Looking for the best protein skimmer to add to your reef aquarium? This article should help you sort through all the options and help you narrow your search and find the best model for your saltwater tank.
This article is designed to start off by providing some background to what a protein skimmer is, how it works, and why you might want to have one to help keep your aquarium water pristine.
But click here to jump down to the section you would like to read first:
Introduction to protein skimmers
As technology has evolved, it has become easier to maintain ideal conditions for our reef tanks, but our equipment options have multiplied too. Having options is generally a good thing, but having too many options can sometimes be overwhelming.
So let’s start with some of the basics.
What is it?
A protein skimmer is a specialized aquarium filtration device that removes suspended and dissolved organic compounds (that would otherwise pollute your water) through a process called foam fractionation. I’ll explain what that is in the next section.
What does a protein skimmer do?
A protein skimmer cleans saltwater aquarium water by removing organic waste. The most popular models work by pushing a current of ‘dirty’ aquarium water down against a current of tiny bubbles that float up to the top. As the bubbles pass through the water, the organic molecules essentially get ‘caught’ on the bubbles and ride with them up to the collection chamber at the top.
As the bubbles reach the top of the collection chamber, they burst and the organic wastes get stuck on the sides and walls and get removed from the water.
See this sludge–it’s hard to believe that it came out of the aquarium water, isn’t it?
What does a protein skimmer do? It removes that nasty brown stuff from your aquarium water, by creating tiny regular bubbles that grab onto organic molecules and pull them out of the water and into the collection cup.
How does it work?
A protein skimmer works by:
- Pushing a current of dirty saltwater aquarium water through a small column of ordinary air bubbles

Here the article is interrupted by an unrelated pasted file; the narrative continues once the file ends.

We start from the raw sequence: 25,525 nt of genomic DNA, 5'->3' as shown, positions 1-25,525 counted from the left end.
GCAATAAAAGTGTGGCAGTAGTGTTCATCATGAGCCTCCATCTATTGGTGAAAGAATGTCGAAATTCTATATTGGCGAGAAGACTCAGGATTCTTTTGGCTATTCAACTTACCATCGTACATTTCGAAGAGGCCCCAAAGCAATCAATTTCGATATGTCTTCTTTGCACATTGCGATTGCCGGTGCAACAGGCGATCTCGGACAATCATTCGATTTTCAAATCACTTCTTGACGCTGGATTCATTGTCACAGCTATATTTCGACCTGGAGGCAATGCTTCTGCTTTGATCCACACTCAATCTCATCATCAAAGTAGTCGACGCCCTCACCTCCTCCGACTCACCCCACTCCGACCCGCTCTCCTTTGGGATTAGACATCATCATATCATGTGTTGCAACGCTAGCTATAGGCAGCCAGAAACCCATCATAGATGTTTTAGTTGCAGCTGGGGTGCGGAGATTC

- The air bubbles float up to the surface (like bubbles always do) through a specially designed chamber
- Since many organic molecules that pollute a reef tank have a ‘charge’ to them, they actually stick to the bubbles and get pulled out of the water and float up with the bubbles
- The bubbles burst, when they reach the top of the collection chamber and the dirty molecules then coat the sides of the collection cup
- Once a day, you unscrew the collection cup, dump out the contents and wipe the cup clean
Quick fact: the process by which a protein skimmer works is called foam fractionation–it essentially means that the foam from the bubbles pulls out the nasty stuff you don’t want in your water.
All protein skimmers use bubbles and foam fractionation as the mechanism by which they purify your water, but there are at least 3 different designs or mechanisms by which they create those bubbles:
- Impeller wheel
Air or airstone-driven
These are some of the weaker (and less expensive) models, simply because the air pumps are usually loud and not that efficient and airstones make relatively large bubbles. Since protein skimmer efficiency is generally driven by the creation of large numbers of small bubbles…this is not so good…but it is better than nothing.
So if you have one of these models, make the best of it. These are also sometimes called counter-current skimmers. Bubbles float up, pumping water down against the flow of the bubbles improves the efficiency a bit–this is how these skimmers work.
There are DIY skimmer designs that employ this method. Since this is a fairly basic design, counter-current airstone driven models are sometimes described in DIY plans.
A venturi is a valve that is designed to suck air in. Venturi-driven protein skimmer models tend to be paired up with powerful pumps to create the air bubbles and drive the performance of the skimmer.
With this design for a protein skimmer, bubbles are pumped through a needle wheel or pinwheel impellers (think about the propeller on a plane) where the bubbles are sliced up into even smaller bubbles, which improves the efficiency of the skimmer. The impeller driven models are often paired with another feature, like a venturi design.
Does every reef aquarium have to have a protein skimmer?
No, you don’t always need a protein skimmer, but they are good to have, as a general rule. Just take one look at the brown, smelly, nasty gunk they remove and you’ll be convinced they do a lot of good.
To continue learning about what a protein skimmer is, what they do, and how it works, check out this video: